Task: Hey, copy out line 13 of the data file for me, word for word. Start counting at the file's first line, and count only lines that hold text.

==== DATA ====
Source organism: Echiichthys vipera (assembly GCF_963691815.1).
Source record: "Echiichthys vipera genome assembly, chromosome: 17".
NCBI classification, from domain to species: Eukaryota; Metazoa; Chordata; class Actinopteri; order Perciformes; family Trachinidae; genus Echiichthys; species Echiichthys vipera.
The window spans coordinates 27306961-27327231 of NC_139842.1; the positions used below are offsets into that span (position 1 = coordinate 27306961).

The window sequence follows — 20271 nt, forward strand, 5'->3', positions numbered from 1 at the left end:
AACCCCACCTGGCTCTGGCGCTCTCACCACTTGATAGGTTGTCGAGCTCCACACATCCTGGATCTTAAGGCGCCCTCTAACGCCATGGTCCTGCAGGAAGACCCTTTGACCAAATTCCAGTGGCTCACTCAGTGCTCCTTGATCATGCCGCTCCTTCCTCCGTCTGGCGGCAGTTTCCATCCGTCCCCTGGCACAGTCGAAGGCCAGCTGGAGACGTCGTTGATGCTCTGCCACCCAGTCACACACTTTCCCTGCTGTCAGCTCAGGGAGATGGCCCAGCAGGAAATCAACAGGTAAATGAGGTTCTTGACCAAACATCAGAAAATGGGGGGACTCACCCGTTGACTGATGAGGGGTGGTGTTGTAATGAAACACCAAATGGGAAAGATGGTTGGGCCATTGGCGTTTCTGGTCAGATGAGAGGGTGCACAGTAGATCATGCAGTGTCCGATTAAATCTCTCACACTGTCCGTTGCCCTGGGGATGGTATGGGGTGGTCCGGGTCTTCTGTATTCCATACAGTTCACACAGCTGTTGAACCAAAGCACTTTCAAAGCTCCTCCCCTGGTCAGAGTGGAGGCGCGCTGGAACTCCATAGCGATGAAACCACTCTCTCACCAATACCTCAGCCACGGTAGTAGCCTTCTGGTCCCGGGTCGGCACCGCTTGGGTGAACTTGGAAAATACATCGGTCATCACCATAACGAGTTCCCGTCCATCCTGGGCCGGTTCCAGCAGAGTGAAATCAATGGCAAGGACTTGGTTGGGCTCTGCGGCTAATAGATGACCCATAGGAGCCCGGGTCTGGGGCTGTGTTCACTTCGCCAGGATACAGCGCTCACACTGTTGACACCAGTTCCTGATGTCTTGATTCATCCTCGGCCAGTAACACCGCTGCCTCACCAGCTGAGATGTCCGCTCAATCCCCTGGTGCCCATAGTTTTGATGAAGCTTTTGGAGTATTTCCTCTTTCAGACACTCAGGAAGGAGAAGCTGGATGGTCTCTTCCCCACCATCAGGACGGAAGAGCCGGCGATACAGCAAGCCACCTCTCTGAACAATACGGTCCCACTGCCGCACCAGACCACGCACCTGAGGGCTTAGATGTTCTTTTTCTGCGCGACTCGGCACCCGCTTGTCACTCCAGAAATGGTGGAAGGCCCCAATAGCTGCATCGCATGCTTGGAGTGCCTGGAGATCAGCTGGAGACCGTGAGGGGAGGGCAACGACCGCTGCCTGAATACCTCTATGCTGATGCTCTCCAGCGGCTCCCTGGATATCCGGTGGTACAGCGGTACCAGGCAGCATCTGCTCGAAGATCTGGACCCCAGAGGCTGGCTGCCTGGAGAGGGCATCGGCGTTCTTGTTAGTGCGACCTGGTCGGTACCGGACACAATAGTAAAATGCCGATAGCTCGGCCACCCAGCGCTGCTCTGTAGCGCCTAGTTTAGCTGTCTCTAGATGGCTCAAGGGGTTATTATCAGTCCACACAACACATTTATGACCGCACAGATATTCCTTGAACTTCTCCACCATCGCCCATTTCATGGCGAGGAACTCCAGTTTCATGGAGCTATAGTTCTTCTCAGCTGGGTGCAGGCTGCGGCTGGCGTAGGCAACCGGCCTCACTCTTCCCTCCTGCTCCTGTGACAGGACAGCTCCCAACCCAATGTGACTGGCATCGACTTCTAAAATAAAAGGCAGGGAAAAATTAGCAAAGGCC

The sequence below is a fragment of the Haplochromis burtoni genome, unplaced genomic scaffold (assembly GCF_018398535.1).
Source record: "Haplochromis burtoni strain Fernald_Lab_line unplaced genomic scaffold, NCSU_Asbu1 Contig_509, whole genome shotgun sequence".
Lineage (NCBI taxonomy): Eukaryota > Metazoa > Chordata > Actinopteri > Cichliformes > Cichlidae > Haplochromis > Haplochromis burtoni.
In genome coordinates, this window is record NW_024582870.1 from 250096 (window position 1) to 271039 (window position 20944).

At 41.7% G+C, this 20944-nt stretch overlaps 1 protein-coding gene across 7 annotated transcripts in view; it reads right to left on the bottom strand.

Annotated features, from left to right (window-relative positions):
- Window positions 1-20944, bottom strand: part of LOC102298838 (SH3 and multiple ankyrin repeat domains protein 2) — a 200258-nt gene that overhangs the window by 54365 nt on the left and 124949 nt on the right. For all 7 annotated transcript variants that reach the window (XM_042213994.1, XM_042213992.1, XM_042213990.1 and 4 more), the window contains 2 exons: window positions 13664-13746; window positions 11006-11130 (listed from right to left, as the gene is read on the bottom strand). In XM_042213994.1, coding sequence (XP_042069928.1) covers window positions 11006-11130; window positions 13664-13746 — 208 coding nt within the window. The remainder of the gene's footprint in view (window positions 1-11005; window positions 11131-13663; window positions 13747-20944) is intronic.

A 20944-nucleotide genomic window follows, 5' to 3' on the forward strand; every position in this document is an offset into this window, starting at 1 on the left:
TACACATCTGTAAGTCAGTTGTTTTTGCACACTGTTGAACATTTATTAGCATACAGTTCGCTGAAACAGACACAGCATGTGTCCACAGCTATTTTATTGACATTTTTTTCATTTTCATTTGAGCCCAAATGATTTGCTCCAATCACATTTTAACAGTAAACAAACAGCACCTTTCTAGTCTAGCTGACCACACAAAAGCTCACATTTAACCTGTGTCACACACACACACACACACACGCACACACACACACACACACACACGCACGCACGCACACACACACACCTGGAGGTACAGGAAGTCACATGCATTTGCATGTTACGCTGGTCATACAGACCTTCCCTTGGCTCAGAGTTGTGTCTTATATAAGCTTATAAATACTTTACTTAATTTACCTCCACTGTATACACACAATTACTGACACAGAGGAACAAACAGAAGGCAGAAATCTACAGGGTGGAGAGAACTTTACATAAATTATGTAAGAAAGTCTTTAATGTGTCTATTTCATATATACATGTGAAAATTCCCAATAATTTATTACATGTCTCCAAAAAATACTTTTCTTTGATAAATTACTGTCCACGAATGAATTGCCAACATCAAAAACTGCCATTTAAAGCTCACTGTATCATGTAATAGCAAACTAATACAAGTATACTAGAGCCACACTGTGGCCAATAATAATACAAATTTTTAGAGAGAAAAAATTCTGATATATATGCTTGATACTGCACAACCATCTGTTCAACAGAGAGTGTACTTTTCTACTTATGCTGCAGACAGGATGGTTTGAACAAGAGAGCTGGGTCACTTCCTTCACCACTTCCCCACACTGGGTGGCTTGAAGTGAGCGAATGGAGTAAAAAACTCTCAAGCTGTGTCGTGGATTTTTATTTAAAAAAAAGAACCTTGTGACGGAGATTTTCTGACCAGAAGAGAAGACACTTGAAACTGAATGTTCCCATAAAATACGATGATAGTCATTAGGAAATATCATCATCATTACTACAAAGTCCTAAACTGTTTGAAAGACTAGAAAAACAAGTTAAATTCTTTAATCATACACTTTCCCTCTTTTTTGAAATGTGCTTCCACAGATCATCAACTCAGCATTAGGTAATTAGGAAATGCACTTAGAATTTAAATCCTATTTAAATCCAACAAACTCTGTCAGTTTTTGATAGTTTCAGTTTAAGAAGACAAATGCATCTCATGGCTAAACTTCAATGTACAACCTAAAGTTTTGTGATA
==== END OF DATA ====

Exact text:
- Window positions 1-20944, bottom strand: part of LOC102298838 (SH3 and multiple ankyrin repeat domains protein 2) — a 200258-nt gene that overhangs the window by 54365 nt on the left and 124949 nt on the right. For all 7 annotated transcript variants that reach the window (XM_042213994.1, XM_042213992.1, XM_042213990.1 and 4 more), the window contains 2 exons: window positions 13664-13746; window positions 11006-11130 (listed from right to left, as the gene is read on the bottom strand). In XM_042213994.1, coding sequence (XP_042069928.1) covers window positions 11006-11130; window positions 13664-13746 — 208 coding nt within the window. The remainder of the gene's footprint in view (window positions 1-11005; window positions 11131-13663; window positions 13747-20944) is intronic.